- Deploy: Depending on the type of application, the organization may choose to deploy simple or complex cloud services across hybrid environments. The important point is to give users the choice and access to the services that they need to get their job done most efficiently and effectively.
- Manage: Once deployed, cloud applications and services need to be monitored to ensure that they are performing and scaling to meet capacity needs. Additionally, operations will need to ensure that the services are compliant with rules and regulations as well as cost effective.
- Repurpose: Often forgotten is the ever important decommissioning process. By identifying and repurposing idle or underutilized resources the organization can reduce costs and the risks of zombie servers.
BMC Cloud Lifecycle Management helped several customers achieve success with an application-centric cloud approach. Let’s take a look at a few stories:
- BNY Mellon increased innovation through the self-service model. Dr. Swamy Kocherlakota at BYN Mellon stated, “The ability to try a new idea and fail fast has increased. If it works, we will proceed; otherwise we…repurpose.” The company increased its dynamic virtualization optimization from 20 VMs per server to 60 per server! Through an application-centric cloud, BNY Mellon also achieved consistent IT service management and tight change control across traditional and cloud environments.
- Morningstar, Incorporated, uses an application-centric cloud to build full application environments hosting their applications. They have managed to reduce the time to build a new environment from 520 hours to 32 hours, making it feasible to build separate, optimized environments for Development, QA, staging, and production. They also now have built-in compliance checks to maintain alignment with Sarbanes-Oxley and Payment Card Industry Data Security Standard (PCI DSS).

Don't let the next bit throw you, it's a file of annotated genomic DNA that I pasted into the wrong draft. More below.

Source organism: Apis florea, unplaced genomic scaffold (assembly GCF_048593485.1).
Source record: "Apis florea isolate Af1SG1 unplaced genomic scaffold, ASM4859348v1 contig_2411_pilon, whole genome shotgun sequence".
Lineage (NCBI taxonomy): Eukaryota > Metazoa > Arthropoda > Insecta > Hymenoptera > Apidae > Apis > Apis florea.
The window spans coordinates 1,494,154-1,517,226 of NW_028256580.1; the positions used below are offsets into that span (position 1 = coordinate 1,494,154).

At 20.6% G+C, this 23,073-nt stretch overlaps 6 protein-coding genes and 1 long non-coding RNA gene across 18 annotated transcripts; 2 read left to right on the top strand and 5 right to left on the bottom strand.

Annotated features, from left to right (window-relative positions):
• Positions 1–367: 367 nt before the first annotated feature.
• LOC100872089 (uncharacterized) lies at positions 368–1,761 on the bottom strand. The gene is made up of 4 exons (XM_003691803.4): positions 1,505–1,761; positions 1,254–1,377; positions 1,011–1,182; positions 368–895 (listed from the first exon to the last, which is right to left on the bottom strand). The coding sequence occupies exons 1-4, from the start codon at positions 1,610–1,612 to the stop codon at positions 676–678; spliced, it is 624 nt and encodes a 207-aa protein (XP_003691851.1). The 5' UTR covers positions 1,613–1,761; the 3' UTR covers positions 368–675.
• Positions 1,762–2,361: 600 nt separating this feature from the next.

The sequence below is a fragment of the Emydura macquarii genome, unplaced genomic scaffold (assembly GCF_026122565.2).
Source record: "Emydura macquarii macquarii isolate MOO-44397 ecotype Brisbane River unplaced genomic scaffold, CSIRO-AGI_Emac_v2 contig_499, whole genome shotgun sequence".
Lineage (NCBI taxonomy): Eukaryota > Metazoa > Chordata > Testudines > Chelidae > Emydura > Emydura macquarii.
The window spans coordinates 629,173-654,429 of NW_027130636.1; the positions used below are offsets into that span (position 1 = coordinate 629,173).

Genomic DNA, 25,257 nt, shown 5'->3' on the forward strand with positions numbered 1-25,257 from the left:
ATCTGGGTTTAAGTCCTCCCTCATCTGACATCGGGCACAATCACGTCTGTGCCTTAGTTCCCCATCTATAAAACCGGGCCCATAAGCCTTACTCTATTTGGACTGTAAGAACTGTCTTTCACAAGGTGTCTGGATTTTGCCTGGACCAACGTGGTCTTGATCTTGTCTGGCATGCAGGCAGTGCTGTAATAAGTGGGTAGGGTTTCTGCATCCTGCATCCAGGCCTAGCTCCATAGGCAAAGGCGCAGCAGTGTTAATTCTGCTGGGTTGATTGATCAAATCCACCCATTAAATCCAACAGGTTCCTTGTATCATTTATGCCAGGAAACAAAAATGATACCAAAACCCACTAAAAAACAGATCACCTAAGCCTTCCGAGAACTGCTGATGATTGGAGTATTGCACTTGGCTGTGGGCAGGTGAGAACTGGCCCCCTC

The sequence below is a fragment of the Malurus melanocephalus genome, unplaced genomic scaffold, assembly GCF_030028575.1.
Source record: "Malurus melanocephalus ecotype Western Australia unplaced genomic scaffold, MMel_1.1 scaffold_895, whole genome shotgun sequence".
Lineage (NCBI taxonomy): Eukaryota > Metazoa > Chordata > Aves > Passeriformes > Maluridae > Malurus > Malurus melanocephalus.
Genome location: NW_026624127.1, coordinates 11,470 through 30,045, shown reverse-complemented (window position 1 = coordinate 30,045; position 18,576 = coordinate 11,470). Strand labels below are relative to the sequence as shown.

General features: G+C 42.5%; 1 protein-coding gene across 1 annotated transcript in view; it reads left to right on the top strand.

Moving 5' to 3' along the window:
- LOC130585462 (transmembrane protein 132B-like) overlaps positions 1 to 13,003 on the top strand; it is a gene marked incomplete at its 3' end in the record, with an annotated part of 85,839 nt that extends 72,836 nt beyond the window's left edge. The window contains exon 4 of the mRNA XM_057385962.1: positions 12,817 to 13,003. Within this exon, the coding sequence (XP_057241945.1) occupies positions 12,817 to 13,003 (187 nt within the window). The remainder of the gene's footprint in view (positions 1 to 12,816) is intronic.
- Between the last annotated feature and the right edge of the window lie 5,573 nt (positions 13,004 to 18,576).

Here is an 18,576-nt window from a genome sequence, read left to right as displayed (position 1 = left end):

- Orange Business Services, a company that offers cloud and communications services around the world, can now provision 95% of service requests in minutes. They can quickly onboard new customers, keeping costs down and services competitive. Through intelligent placement, Orange can maintain performance while shifting workloads from one system to another.
Through an application-centric cloud with BMC Cloud Lifecycle Management, you can heighten innovation by enabling self-service and fast access to public and private cloud infrastructure and application environments. This enables developers to get the resources they need to innovate.
Application-centric clouds with BMC Cloud Lifecycle Management also allow organizations to retain control through integrated change management, policy based workload placement and automated scaling. Furthermore, blueprints simplify creation of repeatable and consistent full-stack deployments across stages of the application delivery pipeline. Finally, you can operationalize security with built-in hardening, pre- and post-deployment compliance scans to help ensure that new changes and existing deployments comply with specifications.
Application-centric clouds enable enterprises to deliver quickly, run with agility, and remain secure and compliant. The old “virtual machine” cloud paradigm is no longer sufficient; application-centric clouds are what enterprises need to accelerate digital transformation today.